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Unformatted text preview: Emma Helverson Section: ES 110-02 Using stratospheric ozone depletion as a case study, explore why requiring “scientific proof” before taking action can be problematic. How should we approach environmental policy in the face of scientific uncertainty? Environmental issues pressing the minds of scientists today, differ from all other scientific problems in that their threats are not absolutely definite. It is human nature to question the world we live in and require solid evidence before accepting an idea or argument as fact (Costanza). However, in certain situations such as ozone depletion, preventing or attempting to fix the problem before it exists is a much smarter solution. Scientists had information that suggested certain chemicals were affecting the ozone in negative ways, as well as data that showed weakening stratospheric ozone that may or may not lead to holes. If these scientists had chosen to wait around to act until a hole actually existed or solid proof could be found that chemicals found in every day products, humans would be facing a severe problem. The stratospheric ozone surrounding our planet cannot be replaced once gone, and is essentially to the survival of human beings. Environmental issues that concern limited resources cannot be postponed until they are gone because they cannot be brought back once they are gone. In these cases some scientific uncertainty must be allowed and educated guesses must be made. How do we know when the “evidence” for an environmental problem is strong enough to take action to solve it? Will that point be the same for all types of environmental problems (e.g. for large-scale and small-scale problems, reversible and ir reversible problems, etc)?...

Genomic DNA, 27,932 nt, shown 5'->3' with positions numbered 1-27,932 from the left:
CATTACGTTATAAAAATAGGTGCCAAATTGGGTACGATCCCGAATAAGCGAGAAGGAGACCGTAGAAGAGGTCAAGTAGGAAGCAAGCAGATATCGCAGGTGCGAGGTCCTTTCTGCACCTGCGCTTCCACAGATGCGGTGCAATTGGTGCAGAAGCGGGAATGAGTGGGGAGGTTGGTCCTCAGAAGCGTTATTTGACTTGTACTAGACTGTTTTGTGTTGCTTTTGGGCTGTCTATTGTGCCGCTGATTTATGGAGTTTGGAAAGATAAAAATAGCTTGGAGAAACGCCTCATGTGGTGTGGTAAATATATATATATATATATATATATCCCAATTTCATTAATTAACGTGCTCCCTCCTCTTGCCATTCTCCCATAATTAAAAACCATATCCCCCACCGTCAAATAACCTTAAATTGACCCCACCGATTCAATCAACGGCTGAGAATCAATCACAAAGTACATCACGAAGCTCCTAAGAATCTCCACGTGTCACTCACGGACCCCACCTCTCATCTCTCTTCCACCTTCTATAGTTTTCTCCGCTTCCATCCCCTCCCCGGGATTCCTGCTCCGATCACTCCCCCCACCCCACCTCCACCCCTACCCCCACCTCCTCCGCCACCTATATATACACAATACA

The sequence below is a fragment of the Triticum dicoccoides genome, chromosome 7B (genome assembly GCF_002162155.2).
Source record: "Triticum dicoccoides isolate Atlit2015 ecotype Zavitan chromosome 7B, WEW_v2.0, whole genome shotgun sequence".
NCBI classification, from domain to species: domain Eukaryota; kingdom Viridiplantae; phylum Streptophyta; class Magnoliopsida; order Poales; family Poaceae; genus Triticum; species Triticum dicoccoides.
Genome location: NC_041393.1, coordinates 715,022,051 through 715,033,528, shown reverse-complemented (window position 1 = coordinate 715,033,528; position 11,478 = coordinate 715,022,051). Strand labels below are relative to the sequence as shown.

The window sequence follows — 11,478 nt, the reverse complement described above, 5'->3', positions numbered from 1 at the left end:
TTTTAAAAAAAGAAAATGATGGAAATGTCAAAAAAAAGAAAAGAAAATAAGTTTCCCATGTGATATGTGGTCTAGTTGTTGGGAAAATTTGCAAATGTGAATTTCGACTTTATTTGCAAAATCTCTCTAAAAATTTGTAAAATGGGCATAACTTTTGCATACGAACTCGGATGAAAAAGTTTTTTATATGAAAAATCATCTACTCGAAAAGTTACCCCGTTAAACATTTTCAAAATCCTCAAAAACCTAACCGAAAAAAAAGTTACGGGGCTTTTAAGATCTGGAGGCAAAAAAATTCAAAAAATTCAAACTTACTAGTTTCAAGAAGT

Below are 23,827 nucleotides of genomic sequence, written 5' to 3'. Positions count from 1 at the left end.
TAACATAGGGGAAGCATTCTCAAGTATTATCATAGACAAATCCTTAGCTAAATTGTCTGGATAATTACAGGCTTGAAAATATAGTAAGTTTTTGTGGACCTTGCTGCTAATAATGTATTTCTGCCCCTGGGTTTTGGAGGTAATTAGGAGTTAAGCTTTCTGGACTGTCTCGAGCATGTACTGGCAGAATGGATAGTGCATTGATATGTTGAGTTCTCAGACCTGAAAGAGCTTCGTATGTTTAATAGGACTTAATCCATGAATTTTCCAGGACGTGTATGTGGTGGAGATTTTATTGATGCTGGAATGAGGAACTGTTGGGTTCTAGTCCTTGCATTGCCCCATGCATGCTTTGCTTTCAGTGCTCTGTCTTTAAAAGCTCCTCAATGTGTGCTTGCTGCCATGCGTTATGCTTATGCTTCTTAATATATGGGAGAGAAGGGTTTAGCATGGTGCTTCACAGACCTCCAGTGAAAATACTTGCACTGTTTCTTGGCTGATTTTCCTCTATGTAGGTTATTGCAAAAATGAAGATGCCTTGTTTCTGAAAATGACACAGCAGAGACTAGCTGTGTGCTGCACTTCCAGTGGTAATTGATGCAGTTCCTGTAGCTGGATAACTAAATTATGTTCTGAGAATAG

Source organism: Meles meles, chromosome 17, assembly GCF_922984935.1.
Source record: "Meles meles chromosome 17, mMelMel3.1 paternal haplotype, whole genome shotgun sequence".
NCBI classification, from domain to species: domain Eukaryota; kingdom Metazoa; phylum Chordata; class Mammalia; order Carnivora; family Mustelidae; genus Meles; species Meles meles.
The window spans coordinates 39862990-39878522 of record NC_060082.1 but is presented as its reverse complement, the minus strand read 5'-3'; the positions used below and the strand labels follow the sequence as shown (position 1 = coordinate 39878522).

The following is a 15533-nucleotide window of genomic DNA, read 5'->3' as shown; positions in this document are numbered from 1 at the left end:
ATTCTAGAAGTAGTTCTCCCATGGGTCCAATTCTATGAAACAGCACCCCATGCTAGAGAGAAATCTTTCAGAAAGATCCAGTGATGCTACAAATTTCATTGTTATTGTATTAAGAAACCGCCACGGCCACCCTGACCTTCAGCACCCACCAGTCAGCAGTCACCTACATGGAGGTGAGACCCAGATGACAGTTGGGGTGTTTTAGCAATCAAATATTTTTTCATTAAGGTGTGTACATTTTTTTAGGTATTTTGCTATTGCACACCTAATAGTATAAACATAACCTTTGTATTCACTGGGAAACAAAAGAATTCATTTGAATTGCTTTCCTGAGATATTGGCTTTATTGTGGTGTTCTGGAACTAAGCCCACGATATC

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- Spring '08
- Ozone depletion, Chlorofluorocarbon, Ozone layer, CFC, stratospheric ozone